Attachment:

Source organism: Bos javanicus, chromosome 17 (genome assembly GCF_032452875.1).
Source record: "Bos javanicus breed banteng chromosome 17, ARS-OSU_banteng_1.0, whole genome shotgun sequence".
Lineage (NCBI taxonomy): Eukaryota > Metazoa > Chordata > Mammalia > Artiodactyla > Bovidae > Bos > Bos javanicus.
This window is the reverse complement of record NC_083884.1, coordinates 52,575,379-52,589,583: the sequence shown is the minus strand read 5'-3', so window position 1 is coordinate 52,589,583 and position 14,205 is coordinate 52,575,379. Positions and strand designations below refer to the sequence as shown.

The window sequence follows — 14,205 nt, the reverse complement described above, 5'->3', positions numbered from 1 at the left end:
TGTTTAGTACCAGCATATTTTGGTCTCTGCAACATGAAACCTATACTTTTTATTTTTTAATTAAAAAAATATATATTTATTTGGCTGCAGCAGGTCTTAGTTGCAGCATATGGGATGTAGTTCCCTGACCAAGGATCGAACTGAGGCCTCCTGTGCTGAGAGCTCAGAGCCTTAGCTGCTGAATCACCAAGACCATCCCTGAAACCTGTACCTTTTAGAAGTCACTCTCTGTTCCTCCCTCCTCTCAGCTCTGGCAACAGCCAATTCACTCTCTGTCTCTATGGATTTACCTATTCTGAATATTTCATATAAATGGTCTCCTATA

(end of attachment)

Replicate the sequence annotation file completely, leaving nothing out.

Source organism: Bos javanicus, chromosome 17 (genome assembly GCF_032452875.1).
Source record: "Bos javanicus breed banteng chromosome 17, ARS-OSU_banteng_1.0, whole genome shotgun sequence".
Lineage (NCBI taxonomy): Eukaryota > Metazoa > Chordata > Mammalia > Artiodactyla > Bovidae > Bos > Bos javanicus.
This window is the reverse complement of record NC_083884.1, coordinates 52,575,379-52,589,583: the sequence shown is the minus strand read 5'-3', so window position 1 is coordinate 52,589,583 and position 14,205 is coordinate 52,575,379. Positions and strand designations below refer to the sequence as shown.

The window sequence follows — 14,205 nt, the reverse complement described above, 5'->3', positions numbered from 1 at the left end:
TGTTTAGTACCAGCATATTTTGGTCTCTGCAACATGAAACCTATACTTTTTATTTTTTAATTAAAAAAATATATATTTATTTGGCTGCAGCAGGTCTTAGTTGCAGCATATGGGATGTAGTTCCCTGACCAAGGATCGAACTGAGGCCTCCTGTGCTGAGAGCTCAGAGCCTTAGCTGCTGAATCACCAAGACCATCCCTGAAACCTGTACCTTTTAGAAGTCACTCTCTGTTCCTCCCTCCTCTCAGCTCTGGCAACAGCCAATTCACTCTCTGTCTCTATGGATTTACCTATTCTGAATATTTCATATAAATGGTCTCCTATA